Monday, January 31, 2011

Financial speculation and volatile prices

There has been increasing discussion recently about the link between financial markets such as those dealing with futures and derivatives and volatlity in farm prices. The subject has been highly contested and there is no consensus view.

This viewed is shared in a leaked draft of a Commission communication which concludes that there is no conclusive evidence on the causality between activity in derivatives markets increased volatility & price increases in the underlying physical markets.

The draft version suggests unsurprisingly that agricultural commodity prices are expected to stay higher than their historical averages reversing their long-term downward trend, with producer margins increasingly squeezed due to higher costs.

Similarly price volatility is expected to remain high, although 'uncertainties with respect to its causes and duration persist'. Referring to the ‘CAP Towards 2020’, it notes that food security has been identified as one of the main drivers for future reform in EU policy, underlining that a 'strong agricultural sector is vital for the highly competitive food industry to remain an important part of the EU economy and trade and a major contributor to international markets'.

Commenting yesterday on a decision to defer its publication, the Commission spokesperson outlined that there is 'no doubt about the links between the physical & financial markets', but that there is a 'need for more time to look at the specifics at play between the financial markets and markets that are not closely regulated' such as Over-the-Counter (OTC) derivatives. The Commission now intends to 'refine the analysis' on the reasons why markets fluctuate and seek greater clarity on the interaction between speculation and markets.

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Friday, January 28, 2011

It's all in the green box

The EU has done a good job of stuffing its CAP subsidies into the green box category which is supposedly free of distortions to international trade, this latest report from ICTSD shows: Green Box

Production-linked subsidies hit a new 'low' of €12.3bn, whereas green box subsidies such as the Single Farm Payment amounted to a new high of €62.6bn. That makes a total of €74.9bn and it is worth reflecting on the opportunity cost of that amount of spending.

As one comment on the report points out, what really distorts global trade are the EU's high tariff barriers, particularly in relation to so-called 'sensitive' products. Should the Doha Round resume, this is an area in which agreement will be needed.

Of course, there are questions about whether subsidies placed in the green box are really free of distortions to international trade and this could be tested in the quasi-judicial WTO dispute settlement mechanism at some point in the future.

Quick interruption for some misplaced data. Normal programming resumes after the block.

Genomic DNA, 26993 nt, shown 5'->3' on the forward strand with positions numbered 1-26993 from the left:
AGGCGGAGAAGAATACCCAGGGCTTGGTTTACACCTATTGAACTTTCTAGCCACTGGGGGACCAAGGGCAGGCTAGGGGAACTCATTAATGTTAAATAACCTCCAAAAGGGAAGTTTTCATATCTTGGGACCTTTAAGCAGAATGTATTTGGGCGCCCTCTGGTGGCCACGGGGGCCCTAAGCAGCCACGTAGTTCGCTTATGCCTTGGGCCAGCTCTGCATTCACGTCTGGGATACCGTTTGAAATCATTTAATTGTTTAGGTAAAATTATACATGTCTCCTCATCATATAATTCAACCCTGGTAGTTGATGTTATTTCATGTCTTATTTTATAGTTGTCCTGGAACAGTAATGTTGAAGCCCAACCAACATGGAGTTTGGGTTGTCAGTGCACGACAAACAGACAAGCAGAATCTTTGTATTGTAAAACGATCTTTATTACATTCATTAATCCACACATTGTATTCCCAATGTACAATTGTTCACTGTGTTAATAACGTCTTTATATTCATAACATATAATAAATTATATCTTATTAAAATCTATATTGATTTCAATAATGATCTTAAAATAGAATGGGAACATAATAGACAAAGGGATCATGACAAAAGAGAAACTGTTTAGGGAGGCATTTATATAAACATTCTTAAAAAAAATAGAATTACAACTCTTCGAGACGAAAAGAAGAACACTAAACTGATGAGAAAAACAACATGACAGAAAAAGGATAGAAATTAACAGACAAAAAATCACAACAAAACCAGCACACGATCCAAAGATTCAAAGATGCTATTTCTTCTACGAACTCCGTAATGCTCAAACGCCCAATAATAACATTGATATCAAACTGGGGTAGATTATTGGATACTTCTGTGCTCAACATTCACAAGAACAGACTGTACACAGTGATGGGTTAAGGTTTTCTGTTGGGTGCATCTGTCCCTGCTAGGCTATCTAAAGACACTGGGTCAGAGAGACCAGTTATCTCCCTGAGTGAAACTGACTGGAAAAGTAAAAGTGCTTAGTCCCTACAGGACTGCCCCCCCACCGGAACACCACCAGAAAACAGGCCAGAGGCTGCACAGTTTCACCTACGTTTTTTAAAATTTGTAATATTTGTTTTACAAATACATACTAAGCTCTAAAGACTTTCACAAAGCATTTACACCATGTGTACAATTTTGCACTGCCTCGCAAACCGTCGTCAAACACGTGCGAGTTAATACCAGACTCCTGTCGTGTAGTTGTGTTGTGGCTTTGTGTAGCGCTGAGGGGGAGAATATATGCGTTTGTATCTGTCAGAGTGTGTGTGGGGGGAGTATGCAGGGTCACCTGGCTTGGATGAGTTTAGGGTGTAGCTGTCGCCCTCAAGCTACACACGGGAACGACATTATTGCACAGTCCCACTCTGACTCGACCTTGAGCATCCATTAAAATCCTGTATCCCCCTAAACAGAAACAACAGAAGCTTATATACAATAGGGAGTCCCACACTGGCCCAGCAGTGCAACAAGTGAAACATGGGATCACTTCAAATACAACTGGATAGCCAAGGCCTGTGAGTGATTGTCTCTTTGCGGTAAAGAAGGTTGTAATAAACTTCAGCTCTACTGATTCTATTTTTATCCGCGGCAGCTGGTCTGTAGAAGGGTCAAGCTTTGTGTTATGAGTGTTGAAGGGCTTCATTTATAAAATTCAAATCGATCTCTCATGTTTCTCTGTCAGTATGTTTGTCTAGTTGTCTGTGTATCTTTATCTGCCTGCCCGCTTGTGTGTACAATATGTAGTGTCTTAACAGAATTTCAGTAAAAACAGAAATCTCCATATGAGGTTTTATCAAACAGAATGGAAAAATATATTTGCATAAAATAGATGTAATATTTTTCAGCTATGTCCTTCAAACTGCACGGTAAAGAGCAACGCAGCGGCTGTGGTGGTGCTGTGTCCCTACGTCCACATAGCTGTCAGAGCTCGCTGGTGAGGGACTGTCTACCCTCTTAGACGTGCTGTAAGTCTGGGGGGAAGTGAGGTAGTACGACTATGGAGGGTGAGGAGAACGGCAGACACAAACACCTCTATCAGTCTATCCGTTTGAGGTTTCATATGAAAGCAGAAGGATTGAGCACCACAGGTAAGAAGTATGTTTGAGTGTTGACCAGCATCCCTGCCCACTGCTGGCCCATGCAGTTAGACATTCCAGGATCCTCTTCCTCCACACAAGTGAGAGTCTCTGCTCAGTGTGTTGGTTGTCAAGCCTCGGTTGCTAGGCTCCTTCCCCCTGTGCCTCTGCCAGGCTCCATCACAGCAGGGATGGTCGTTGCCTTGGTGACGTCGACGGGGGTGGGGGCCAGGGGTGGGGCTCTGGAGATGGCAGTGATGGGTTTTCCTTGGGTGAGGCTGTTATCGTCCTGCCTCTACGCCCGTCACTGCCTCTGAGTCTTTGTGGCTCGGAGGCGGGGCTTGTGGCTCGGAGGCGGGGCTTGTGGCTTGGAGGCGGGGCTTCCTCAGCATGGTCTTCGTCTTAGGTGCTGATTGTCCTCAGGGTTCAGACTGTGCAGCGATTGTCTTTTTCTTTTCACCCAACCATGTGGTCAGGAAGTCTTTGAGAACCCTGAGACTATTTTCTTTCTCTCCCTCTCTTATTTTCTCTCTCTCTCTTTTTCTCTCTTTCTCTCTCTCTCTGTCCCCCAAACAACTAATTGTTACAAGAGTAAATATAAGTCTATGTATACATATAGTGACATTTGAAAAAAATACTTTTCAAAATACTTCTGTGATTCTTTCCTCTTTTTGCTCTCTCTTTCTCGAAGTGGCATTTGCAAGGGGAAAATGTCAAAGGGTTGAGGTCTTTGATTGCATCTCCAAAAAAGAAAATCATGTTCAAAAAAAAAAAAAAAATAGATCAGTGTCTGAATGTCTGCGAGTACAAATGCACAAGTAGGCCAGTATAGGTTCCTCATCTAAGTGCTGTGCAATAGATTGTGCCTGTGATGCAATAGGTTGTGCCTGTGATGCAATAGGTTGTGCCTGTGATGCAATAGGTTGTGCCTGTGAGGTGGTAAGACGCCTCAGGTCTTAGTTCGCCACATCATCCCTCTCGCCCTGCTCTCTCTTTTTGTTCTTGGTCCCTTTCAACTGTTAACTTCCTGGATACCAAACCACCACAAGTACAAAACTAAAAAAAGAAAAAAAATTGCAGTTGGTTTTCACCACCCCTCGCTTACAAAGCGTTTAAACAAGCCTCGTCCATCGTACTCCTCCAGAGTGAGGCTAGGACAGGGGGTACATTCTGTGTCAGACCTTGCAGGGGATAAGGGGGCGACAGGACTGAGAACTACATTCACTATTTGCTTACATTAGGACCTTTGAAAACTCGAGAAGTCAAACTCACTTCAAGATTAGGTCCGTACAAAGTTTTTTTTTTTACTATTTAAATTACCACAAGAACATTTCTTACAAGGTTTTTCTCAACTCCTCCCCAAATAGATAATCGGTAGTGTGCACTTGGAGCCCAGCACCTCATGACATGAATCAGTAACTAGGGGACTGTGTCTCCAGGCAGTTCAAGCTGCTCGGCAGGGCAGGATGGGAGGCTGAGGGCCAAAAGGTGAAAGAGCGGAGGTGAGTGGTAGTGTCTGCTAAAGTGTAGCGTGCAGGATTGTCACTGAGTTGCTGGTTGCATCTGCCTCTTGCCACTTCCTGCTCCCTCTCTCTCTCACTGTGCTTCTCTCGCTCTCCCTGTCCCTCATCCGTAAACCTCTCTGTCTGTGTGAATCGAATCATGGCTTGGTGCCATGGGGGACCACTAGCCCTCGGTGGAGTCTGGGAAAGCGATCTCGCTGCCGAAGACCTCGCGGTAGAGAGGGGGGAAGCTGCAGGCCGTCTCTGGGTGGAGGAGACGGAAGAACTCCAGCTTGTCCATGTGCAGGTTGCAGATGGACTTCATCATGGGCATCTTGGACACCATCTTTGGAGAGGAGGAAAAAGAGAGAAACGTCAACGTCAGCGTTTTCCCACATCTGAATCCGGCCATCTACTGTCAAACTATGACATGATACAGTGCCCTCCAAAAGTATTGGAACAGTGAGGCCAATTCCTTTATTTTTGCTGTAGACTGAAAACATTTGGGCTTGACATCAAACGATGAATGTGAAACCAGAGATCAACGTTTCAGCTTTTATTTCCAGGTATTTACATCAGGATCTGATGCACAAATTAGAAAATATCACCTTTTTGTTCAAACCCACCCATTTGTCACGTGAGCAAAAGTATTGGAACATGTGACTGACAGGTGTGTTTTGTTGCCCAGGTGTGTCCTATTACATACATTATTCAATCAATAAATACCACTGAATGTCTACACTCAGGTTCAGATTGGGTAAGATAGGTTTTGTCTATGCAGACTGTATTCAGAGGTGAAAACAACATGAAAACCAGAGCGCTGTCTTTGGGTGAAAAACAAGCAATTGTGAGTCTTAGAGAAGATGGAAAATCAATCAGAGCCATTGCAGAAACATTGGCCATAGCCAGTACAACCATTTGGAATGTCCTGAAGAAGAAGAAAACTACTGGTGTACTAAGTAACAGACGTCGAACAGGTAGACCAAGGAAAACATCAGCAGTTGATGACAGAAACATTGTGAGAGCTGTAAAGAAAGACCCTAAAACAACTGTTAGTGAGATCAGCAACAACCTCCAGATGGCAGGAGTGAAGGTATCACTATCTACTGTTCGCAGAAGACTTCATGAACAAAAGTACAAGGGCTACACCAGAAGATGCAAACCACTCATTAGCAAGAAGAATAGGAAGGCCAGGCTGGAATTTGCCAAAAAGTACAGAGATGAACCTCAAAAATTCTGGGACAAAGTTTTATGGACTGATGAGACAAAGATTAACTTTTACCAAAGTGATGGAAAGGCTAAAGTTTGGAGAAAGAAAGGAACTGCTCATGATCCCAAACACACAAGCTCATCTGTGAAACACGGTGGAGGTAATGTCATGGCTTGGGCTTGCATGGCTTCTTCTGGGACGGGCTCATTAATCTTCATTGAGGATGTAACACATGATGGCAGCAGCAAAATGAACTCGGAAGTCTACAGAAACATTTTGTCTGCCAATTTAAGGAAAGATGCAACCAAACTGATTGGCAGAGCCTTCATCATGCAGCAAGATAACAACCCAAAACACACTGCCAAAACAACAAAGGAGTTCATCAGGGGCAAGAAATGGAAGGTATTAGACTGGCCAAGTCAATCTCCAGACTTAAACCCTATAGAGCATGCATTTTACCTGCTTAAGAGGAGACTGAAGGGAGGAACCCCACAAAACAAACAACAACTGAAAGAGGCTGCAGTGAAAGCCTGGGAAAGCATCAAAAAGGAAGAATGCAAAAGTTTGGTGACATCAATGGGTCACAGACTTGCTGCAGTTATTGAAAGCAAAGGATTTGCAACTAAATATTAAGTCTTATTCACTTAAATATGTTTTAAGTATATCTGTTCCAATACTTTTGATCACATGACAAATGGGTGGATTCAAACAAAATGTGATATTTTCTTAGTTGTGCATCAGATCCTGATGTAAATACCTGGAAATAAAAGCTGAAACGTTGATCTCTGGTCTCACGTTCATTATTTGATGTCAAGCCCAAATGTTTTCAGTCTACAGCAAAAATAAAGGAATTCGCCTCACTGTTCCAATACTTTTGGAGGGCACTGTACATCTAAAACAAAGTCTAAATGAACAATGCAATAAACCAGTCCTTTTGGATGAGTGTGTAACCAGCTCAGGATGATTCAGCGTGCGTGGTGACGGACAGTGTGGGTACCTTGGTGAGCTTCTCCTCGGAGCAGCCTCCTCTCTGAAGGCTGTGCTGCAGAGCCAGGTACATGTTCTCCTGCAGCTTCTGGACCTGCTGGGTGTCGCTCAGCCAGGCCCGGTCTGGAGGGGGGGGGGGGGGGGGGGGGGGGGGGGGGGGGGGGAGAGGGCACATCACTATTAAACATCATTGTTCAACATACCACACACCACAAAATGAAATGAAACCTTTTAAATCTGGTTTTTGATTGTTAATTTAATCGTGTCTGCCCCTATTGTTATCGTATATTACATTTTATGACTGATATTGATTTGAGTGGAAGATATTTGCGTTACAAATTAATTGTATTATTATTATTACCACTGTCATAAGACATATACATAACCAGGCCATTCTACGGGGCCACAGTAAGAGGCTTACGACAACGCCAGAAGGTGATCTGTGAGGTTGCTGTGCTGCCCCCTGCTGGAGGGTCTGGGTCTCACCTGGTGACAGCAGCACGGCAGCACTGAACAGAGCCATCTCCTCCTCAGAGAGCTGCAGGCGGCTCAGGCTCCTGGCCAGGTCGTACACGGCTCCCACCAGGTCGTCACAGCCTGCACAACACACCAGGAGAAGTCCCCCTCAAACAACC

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Wednesday, January 26, 2011

The subsidies dilemma

A farmer writing to Farmers Weekly says of Caroline Spelman's support for phasing out the Single Farm Payment, 'Surely she must realise the subsidy keeps most farmers in business?'

The correctness of this view in the short term, for livestock farmers at any rate, was confirmed by HSBC's head of agriculture Allan Wilkinson who said that livestock and dairy enterprises are likely to be even more reliant on subsidy payments to make a profit this year.

He told Farmers Weekly that while arable producers will benefit from the dramatic upturn in commodity markets, relatively static meat and milk prices, combined with big increases in feed costs, will put margins for beef, sheep and dairy producers under significant pressure.

Part of the answer is, of course, not subsidies but the response of the individual farm business to admittedly difficult market conditions. Mr Wilkinson acknowledged that output and costs varied significantly and that top-performing producers and those who had managed to secure higher end prices or cheaper inputs would fare better.

He commented, 'It's clear that volatility is here to stay and the successful busineses will be those that devote more effort to marketing strategies, in conjunction with a continued focus on technical efficiency and lowering production costs.' In other words, farmers have to get smarter.

Subsidies may not help them to get smarter. With Simon Marsh of Harper Adams University College, Farmers Weekly is following the month-by-month progress of an upland suckler herd that's consistently performing in the top 1 per cent of all costed herds. Mr Marsh commented, 'For too long, the UK beef industry has relied on support payments and it has stifled incentive to strive for efficient production.'